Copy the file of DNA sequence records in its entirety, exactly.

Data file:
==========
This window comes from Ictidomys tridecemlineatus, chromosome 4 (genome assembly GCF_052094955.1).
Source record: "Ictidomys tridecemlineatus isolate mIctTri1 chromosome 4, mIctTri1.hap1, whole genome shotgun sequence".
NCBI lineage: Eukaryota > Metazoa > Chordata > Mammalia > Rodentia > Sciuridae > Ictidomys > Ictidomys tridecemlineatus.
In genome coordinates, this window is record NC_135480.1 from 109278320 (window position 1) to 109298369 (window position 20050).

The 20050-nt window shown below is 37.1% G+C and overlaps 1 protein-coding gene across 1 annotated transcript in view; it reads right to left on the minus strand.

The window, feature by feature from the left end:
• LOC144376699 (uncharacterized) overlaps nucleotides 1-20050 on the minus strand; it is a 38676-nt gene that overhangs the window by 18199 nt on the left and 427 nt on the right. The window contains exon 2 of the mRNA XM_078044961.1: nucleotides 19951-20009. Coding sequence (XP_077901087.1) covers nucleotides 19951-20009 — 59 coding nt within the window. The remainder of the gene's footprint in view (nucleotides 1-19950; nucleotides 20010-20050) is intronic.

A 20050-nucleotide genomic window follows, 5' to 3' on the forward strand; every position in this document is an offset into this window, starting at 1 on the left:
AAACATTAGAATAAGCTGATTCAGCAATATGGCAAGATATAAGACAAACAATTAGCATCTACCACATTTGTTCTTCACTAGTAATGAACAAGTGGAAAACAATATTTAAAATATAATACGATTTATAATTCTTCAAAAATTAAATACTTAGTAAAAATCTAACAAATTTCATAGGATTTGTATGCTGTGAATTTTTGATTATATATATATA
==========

This window comes from Ictidomys tridecemlineatus, chromosome 4 (genome assembly GCF_052094955.1).
Source record: "Ictidomys tridecemlineatus isolate mIctTri1 chromosome 4, mIctTri1.hap1, whole genome shotgun sequence".
NCBI lineage: Eukaryota > Metazoa > Chordata > Mammalia > Rodentia > Sciuridae > Ictidomys > Ictidomys tridecemlineatus.
In genome coordinates, this window is record NC_135480.1 from 109278320 (window position 1) to 109298369 (window position 20050).

The 20050-nt window shown below is 37.1% G+C and overlaps 1 protein-coding gene across 1 annotated transcript in view; it reads right to left on the minus strand.

The window, feature by feature from the left end:
• LOC144376699 (uncharacterized) overlaps nucleotides 1-20050 on the minus strand; it is a 38676-nt gene that overhangs the window by 18199 nt on the left and 427 nt on the right. The window contains exon 2 of the mRNA XM_078044961.1: nucleotides 19951-20009. Coding sequence (XP_077901087.1) covers nucleotides 19951-20009 — 59 coding nt within the window. The remainder of the gene's footprint in view (nucleotides 1-19950; nucleotides 20010-20050) is intronic.

A 20050-nucleotide genomic window follows, 5' to 3' on the forward strand; every position in this document is an offset into this window, starting at 1 on the left:
AAACATTAGAATAAGCTGATTCAGCAATATGGCAAGATATAAGACAAACAATTAGCATCTACCACATTTGTTCTTCACTAGTAATGAACAAGTGGAAAACAATATTTAAAATATAATACGATTTATAATTCTTCAAAAATTAAATACTTAGTAAAAATCTAACAAATTTCATAGGATTTGTATGCTGTGAATTTTTGATTATATATATATA